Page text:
Sports Medicine Research: In the Lab & In the Field: Elevation Does NOT Further Reduce Skin or Tissue Temperature (Sports Med Res)


Wednesday, October 25, 2017

Elevation Does NOT Further Reduce Skin or Tissue Temperature

The Effect of ICE on Intramuscular Tissue Temperature

Gillette CM & Merrick MA. J Sport Rehab. 2017; Online Ahead of Print August 9, 2017.  

Take Home Message: Elevation does not change skin or intramuscular temperature reduction in a group of healthy participants.  Ice and compression with an elastic wrap showed the largest decrease in skin and tissue temperature.

Ice, compression, and elevation is a common practice for acute injuries; however, the efficacy of this long-practiced technique has recently been questioned.  Previous research has established what ice and compression due to tissue temperatures, yet it remains unclear what role elevation may have.  These authors investigated the skin and intramuscular tissue temperature changes in 15 healthy females after 8 different treatments: 1) no treatment, 2) ice only, 3) compression only, 4) elevation only, 5) ice and compression, 6) ice and elevation, 7) compression and elevation, & 8) ice, compression, and elevation.   The order of the treatments was randomized and at least 48 hours elapsed between treatments. Skin and indwelling intramuscular temperatures were taken throughout each 30-minute treatment and then in the 20 minutes after each treatment.  Overall, any treatment with ice had cooler temperatures than interventions without ice (as expected).  However, there were no differences between the “ice and compression” treatment compared with the “ice, compression, and elevation” treatment for skin or intramuscular temperatures.  Lastly, compression or elevation alone actually caused a slight increase in skin and intramuscular temperatures. 

This study supports previous findings that ice and compression are valuable in decreasing skin and intramuscular tissue temperatures.  However, these findings should be interpreted with caution as they were performed in a healthy group of participants.  It would be interesting to see if skin or tissue temperatures increase as a result of injury, or if temperature response to treatment varies as a result of the inflammatory process.  Taking this idea a step further, it would also be interesting to see if these treatments mitigate the amount of swelling or patient-reported outcomes.  What was interesting is that the compression was done using an elastic bandage at a pre-determined tension.  However, some clinics are moving away from the use of elastic bandages and increasing the use of flexi/plastic wrap.  Applying the same tension with this would be interesting to see if the compression were to still be as effective.  Based on the findings of this study, elevation adds very little value if the goal is to maximize tissue cooling, and ice with compression should be used to maximize tissue cooling.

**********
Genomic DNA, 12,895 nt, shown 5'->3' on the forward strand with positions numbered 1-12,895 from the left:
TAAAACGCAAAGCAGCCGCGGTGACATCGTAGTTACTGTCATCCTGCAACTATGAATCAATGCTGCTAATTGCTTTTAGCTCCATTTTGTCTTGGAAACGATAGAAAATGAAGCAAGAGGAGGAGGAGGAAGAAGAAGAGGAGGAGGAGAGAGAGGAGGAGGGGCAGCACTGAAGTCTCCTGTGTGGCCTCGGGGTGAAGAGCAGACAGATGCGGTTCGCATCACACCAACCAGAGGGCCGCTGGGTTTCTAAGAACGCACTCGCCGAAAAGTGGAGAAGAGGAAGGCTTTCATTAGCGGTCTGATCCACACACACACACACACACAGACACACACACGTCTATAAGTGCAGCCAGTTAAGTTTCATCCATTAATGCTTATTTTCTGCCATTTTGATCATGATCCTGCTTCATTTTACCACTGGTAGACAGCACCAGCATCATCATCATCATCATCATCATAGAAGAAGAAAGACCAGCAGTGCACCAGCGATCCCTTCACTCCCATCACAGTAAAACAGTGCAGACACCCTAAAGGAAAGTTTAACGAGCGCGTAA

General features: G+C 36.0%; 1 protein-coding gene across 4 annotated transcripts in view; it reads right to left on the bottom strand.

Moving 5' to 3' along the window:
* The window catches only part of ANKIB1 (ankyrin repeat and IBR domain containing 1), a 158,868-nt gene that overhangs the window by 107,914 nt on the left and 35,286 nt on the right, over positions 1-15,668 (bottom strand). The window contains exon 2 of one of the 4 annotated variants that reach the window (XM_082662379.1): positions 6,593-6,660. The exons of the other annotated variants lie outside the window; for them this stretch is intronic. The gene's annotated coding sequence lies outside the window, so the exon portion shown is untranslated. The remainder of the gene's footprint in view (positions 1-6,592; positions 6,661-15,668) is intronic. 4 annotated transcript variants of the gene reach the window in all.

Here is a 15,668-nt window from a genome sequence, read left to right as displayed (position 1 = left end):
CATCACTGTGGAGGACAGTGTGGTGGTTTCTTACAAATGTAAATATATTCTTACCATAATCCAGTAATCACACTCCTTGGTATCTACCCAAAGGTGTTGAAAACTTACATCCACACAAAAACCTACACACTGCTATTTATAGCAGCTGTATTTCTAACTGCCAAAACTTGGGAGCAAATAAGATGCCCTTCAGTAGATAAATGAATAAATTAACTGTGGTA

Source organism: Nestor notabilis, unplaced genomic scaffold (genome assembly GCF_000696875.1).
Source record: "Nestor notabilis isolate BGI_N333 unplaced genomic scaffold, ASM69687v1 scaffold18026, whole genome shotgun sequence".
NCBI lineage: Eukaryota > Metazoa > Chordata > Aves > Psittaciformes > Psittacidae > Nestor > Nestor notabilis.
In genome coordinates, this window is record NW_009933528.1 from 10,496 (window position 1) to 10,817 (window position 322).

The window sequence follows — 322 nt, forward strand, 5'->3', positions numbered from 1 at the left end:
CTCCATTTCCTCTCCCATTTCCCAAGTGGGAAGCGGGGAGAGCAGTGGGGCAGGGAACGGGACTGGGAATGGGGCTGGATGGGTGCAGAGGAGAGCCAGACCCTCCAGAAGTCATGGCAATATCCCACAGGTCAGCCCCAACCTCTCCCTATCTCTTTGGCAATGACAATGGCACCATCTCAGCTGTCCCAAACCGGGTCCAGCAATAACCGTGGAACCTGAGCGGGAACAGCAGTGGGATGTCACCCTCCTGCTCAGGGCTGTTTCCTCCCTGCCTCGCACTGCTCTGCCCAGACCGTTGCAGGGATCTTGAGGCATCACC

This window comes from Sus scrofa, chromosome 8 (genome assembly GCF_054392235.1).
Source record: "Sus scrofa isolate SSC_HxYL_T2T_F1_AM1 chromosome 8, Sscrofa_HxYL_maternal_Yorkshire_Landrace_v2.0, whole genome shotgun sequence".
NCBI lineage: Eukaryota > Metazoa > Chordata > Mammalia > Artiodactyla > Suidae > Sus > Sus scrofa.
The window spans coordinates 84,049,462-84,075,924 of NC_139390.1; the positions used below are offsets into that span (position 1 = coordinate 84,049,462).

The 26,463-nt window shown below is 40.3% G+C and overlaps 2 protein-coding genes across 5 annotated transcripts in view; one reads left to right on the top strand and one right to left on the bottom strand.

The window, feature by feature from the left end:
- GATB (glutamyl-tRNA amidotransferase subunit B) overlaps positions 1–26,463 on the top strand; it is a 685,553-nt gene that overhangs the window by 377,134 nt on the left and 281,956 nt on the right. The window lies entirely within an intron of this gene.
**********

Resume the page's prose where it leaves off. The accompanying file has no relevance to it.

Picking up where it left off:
Questions for Discussion:  How do you manage acute injuries?  Do you use elastic wraps or plastic wrap for securing ice?  Do you have an opinion on the use of ice immediately post-injury?

Written by: Nicole Cattano
Reviewed by: Jeffrey Driban

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Anonymous said...

Clarification? By healthy you mean no trauma to a knee, ankle, etc? If so then this article is like saying asprin does not help reduce headache pain in individuals without headaches.

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